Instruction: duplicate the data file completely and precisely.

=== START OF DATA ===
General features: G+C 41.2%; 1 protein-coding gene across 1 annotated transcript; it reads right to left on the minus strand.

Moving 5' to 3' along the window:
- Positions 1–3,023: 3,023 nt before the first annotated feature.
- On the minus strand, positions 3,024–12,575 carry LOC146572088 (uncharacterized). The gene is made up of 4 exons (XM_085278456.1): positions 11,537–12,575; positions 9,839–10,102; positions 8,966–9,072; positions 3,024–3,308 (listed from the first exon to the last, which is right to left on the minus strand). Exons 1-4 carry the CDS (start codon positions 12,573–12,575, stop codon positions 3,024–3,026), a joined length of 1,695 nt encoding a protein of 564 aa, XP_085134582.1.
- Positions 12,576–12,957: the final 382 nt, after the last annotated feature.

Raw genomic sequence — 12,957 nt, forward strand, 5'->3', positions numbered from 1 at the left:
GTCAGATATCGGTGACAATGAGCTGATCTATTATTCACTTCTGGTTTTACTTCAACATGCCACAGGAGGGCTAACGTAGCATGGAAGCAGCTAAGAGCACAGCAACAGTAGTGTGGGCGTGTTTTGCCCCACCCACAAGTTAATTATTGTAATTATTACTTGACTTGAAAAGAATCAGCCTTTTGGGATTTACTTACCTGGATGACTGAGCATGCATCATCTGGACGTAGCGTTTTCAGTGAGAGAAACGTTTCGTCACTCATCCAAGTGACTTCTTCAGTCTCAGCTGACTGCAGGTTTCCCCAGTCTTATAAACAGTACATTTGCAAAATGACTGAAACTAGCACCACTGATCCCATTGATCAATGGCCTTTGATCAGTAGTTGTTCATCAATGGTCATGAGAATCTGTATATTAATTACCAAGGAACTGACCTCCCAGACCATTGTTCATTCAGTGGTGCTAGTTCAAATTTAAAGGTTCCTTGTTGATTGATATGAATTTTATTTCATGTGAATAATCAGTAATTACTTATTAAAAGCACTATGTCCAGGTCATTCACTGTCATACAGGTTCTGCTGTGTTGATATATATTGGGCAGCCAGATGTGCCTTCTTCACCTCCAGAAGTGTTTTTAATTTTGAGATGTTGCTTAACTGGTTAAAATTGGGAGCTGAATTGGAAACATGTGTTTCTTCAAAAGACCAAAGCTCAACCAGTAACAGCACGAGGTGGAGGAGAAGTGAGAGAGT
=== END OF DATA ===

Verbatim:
General features: G+C 41.2%; 1 protein-coding gene across 1 annotated transcript; it reads right to left on the minus strand.

Moving 5' to 3' along the window:
- Positions 1–3,023: 3,023 nt before the first annotated feature.
- On the minus strand, positions 3,024–12,575 carry LOC146572088 (uncharacterized). The gene is made up of 4 exons (XM_085278456.1): positions 11,537–12,575; positions 9,839–10,102; positions 8,966–9,072; positions 3,024–3,308 (listed from the first exon to the last, which is right to left on the minus strand). Exons 1-4 carry the CDS (start codon positions 12,573–12,575, stop codon positions 3,024–3,026), a joined length of 1,695 nt encoding a protein of 564 aa, XP_085134582.1.
- Positions 12,576–12,957: the final 382 nt, after the last annotated feature.

Raw genomic sequence — 12,957 nt, forward strand, 5'->3', positions numbered from 1 at the left:
GTCAGATATCGGTGACAATGAGCTGATCTATTATTCACTTCTGGTTTTACTTCAACATGCCACAGGAGGGCTAACGTAGCATGGAAGCAGCTAAGAGCACAGCAACAGTAGTGTGGGCGTGTTTTGCCCCACCCACAAGTTAATTATTGTAATTATTACTTGACTTGAAAAGAATCAGCCTTTTGGGATTTACTTACCTGGATGACTGAGCATGCATCATCTGGACGTAGCGTTTTCAGTGAGAGAAACGTTTCGTCACTCATCCAAGTGACTTCTTCAGTCTCAGCTGACTGCAGGTTTCCCCAGTCTTATAAACAGTACATTTGCAAAATGACTGAAACTAGCACCACTGATCCCATTGATCAATGGCCTTTGATCAGTAGTTGTTCATCAATGGTCATGAGAATCTGTATATTAATTACCAAGGAACTGACCTCCCAGACCATTGTTCATTCAGTGGTGCTAGTTCAAATTTAAAGGTTCCTTGTTGATTGATATGAATTTTATTTCATGTGAATAATCAGTAATTACTTATTAAAAGCACTATGTCCAGGTCATTCACTGTCATACAGGTTCTGCTGTGTTGATATATATTGGGCAGCCAGATGTGCCTTCTTCACCTCCAGAAGTGTTTTTAATTTTGAGATGTTGCTTAACTGGTTAAAATTGGGAGCTGAATTGGAAACATGTGTTTCTTCAAAAGACCAAAGCTCAACCAGTAACAGCACGAGGTGGAGGAGAAGTGAGAGAGT